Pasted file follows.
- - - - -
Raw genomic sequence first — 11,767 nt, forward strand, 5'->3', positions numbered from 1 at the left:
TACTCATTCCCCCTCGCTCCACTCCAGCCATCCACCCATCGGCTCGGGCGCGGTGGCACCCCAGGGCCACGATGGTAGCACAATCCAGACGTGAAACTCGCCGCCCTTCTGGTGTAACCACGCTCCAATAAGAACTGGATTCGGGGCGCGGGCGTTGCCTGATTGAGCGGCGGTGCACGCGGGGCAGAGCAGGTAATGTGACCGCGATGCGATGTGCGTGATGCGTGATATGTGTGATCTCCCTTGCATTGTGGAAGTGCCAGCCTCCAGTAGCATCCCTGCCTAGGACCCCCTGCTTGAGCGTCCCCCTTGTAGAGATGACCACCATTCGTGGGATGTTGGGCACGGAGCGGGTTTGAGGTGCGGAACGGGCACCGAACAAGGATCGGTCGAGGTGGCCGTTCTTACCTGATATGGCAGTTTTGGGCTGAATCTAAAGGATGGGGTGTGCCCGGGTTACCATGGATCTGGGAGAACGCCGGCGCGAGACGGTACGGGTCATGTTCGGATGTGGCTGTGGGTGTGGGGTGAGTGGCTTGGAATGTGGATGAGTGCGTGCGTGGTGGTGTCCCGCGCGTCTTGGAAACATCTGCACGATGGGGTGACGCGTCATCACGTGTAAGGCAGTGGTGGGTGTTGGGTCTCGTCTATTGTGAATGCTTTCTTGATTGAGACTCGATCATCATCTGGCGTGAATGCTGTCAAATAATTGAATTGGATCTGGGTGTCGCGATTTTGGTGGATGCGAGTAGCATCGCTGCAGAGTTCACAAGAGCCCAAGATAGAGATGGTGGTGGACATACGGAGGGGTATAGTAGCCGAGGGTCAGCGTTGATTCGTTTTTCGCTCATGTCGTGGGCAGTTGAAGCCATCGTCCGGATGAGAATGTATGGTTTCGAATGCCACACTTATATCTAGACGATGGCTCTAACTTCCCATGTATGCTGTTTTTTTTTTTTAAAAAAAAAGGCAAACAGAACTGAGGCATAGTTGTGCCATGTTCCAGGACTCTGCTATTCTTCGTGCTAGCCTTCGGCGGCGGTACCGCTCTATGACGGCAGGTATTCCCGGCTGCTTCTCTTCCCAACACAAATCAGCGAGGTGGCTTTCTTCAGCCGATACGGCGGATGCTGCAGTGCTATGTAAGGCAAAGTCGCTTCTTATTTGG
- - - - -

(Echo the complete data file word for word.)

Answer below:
Raw genomic sequence first — 11,767 nt, forward strand, 5'->3', positions numbered from 1 at the left:
TACTCATTCCCCCTCGCTCCACTCCAGCCATCCACCCATCGGCTCGGGCGCGGTGGCACCCCAGGGCCACGATGGTAGCACAATCCAGACGTGAAACTCGCCGCCCTTCTGGTGTAACCACGCTCCAATAAGAACTGGATTCGGGGCGCGGGCGTTGCCTGATTGAGCGGCGGTGCACGCGGGGCAGAGCAGGTAATGTGACCGCGATGCGATGTGCGTGATGCGTGATATGTGTGATCTCCCTTGCATTGTGGAAGTGCCAGCCTCCAGTAGCATCCCTGCCTAGGACCCCCTGCTTGAGCGTCCCCCTTGTAGAGATGACCACCATTCGTGGGATGTTGGGCACGGAGCGGGTTTGAGGTGCGGAACGGGCACCGAACAAGGATCGGTCGAGGTGGCCGTTCTTACCTGATATGGCAGTTTTGGGCTGAATCTAAAGGATGGGGTGTGCCCGGGTTACCATGGATCTGGGAGAACGCCGGCGCGAGACGGTACGGGTCATGTTCGGATGTGGCTGTGGGTGTGGGGTGAGTGGCTTGGAATGTGGATGAGTGCGTGCGTGGTGGTGTCCCGCGCGTCTTGGAAACATCTGCACGATGGGGTGACGCGTCATCACGTGTAAGGCAGTGGTGGGTGTTGGGTCTCGTCTATTGTGAATGCTTTCTTGATTGAGACTCGATCATCATCTGGCGTGAATGCTGTCAAATAATTGAATTGGATCTGGGTGTCGCGATTTTGGTGGATGCGAGTAGCATCGCTGCAGAGTTCACAAGAGCCCAAGATAGAGATGGTGGTGGACATACGGAGGGGTATAGTAGCCGAGGGTCAGCGTTGATTCGTTTTTCGCTCATGTCGTGGGCAGTTGAAGCCATCGTCCGGATGAGAATGTATGGTTTCGAATGCCACACTTATATCTAGACGATGGCTCTAACTTCCCATGTATGCTGTTTTTTTTTTTTAAAAAAAAAGGCAAACAGAACTGAGGCATAGTTGTGCCATGTTCCAGGACTCTGCTATTCTTCGTGCTAGCCTTCGGCGGCGGTACCGCTCTATGACGGCAGGTATTCCCGGCTGCTTCTCTTCCCAACACAAATCAGCGAGGTGGCTTTCTTCAGCCGATACGGCGGATGCTGCAGTGCTATGTAAGGCAAAGTCGCTTCTTATTTGG